42,000 Year Old Foal Discovered in Siberia


Michil Yakovlev, North-Eastern Federal University

The foal discovered by Russian scientists in Siberia.

Brendan Guillen, Reporter

In August of 2018, Russian scientists discovered the 42,000 year old remains of an animal. They confirmed Tuesday that the animal in question was a foal and found liquid blood and urine within the carcass.

The foal was discovered in the Batagai Basin region of Siberia, during a paleontological expedition centered on uncovering mammoth tusks. Grigoriev Semyon, head of the Mammoth Museum at North-Eastern Federal University (NEFU) said “[The foal blood] was preserved in the liquid state for 42,000 years thanks to favorable burial conditions and permafrost” in an interview with the Siberian Times. The foal is believed to have been between one and two weeks old when it drowned in mud and was frozen in permafrost.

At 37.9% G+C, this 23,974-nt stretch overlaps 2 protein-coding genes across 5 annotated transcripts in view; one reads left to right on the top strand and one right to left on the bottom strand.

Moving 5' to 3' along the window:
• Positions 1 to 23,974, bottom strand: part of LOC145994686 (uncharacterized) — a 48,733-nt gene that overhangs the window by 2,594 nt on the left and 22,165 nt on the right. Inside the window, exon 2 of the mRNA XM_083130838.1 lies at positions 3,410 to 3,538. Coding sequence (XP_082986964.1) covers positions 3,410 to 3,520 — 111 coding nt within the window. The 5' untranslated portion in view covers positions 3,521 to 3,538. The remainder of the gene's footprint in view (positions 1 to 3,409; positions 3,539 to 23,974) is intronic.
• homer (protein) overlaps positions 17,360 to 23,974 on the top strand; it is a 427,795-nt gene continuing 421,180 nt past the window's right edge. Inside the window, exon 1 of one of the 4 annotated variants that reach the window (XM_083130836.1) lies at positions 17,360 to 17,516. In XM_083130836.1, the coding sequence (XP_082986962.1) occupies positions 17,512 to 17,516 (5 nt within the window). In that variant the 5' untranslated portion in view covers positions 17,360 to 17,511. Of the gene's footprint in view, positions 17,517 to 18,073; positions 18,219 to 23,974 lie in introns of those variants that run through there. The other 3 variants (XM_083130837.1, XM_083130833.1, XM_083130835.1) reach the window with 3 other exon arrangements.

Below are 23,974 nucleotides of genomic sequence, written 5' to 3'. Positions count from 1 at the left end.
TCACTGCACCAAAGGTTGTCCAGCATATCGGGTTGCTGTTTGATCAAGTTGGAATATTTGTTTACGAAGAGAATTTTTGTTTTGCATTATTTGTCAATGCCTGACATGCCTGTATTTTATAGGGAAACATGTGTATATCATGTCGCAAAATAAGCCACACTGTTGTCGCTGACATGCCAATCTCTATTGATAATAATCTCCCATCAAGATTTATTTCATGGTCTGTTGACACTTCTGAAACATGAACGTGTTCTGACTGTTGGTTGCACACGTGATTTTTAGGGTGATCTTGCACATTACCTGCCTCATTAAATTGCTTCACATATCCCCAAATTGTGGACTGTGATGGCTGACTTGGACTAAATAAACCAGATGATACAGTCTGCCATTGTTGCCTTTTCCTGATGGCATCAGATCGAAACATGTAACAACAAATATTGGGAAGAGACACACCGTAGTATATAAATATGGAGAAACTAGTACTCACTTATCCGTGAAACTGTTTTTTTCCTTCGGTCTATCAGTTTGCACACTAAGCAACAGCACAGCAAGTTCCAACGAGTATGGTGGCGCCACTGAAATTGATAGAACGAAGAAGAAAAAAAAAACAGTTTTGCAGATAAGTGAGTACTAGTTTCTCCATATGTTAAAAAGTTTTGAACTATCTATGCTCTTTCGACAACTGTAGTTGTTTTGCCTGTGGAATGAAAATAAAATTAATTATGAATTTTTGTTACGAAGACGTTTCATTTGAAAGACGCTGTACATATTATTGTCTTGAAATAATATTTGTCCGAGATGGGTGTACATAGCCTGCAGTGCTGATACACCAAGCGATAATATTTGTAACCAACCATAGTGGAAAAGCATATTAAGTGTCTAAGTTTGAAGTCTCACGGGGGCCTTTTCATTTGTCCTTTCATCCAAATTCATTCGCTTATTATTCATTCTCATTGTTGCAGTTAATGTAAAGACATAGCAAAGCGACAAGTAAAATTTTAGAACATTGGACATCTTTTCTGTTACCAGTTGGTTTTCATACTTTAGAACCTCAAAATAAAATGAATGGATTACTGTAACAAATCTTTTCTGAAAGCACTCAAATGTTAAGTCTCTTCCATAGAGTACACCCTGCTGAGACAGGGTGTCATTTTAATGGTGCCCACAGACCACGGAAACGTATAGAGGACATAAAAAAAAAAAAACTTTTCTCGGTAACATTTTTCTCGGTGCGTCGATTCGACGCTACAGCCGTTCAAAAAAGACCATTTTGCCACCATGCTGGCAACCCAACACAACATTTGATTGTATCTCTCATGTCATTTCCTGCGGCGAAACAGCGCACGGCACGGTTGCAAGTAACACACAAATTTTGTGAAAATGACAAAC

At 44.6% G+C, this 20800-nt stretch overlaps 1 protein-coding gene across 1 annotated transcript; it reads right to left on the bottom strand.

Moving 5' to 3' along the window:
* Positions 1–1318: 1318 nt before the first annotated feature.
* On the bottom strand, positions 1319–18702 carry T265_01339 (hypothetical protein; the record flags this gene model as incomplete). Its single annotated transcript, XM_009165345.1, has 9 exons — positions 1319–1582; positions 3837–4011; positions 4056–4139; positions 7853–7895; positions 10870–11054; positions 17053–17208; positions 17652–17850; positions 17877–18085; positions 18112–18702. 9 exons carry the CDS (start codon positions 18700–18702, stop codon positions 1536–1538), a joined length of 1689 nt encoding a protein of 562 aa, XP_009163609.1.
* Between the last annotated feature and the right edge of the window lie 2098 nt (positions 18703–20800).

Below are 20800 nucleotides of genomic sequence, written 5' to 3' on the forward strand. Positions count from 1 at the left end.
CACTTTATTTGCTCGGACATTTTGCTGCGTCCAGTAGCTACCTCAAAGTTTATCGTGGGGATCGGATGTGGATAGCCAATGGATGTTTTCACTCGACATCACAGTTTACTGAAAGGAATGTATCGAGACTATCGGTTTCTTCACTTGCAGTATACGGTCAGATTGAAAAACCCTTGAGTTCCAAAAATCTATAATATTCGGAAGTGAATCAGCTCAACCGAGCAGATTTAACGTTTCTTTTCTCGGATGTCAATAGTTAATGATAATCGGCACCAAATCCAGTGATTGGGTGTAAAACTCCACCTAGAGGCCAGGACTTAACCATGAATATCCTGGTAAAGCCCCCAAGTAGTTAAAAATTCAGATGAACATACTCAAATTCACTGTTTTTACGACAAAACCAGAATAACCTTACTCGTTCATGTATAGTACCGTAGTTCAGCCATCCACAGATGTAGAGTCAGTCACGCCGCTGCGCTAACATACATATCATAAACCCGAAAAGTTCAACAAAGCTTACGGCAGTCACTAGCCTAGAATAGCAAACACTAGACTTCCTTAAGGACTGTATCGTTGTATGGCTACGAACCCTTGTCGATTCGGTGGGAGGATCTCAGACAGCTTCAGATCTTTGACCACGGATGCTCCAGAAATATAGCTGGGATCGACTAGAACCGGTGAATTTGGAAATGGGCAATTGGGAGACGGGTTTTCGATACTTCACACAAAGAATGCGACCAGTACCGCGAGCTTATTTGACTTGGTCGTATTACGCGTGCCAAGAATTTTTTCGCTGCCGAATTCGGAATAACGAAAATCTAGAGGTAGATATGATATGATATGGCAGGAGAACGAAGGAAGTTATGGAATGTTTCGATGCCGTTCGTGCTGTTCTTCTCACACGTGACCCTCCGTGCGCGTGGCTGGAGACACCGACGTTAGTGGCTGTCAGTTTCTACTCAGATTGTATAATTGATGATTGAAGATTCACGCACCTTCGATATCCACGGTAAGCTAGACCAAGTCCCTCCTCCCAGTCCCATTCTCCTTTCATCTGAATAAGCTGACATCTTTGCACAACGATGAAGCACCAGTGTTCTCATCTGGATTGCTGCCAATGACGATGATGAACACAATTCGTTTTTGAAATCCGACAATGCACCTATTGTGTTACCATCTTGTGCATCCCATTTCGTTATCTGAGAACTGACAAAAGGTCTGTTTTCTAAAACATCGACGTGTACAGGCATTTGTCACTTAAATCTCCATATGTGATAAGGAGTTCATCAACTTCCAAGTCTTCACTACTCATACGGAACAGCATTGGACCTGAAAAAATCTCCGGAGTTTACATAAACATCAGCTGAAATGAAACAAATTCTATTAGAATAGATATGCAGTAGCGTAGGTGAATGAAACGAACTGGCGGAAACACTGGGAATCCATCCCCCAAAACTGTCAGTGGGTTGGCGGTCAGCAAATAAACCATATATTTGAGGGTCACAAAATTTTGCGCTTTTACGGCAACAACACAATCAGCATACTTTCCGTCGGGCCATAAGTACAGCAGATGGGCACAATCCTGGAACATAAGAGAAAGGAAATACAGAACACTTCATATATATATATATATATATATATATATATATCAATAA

A NEFU team is working with the South Korean Sooam Biotech Research Foundation in the hopes of cloning the species. They are “confident of success” in extracting the cells necessary for cloning and are in the process of choosing a mother for the clone.

The South Korean Sooam Biotech Research Foundation is run by Hwang Woo-suk, who falsely claimed he had cloned human embryonic stem cells back in 2004. The question of whether or not the task can be accomplished in the coming years is yet to be answered.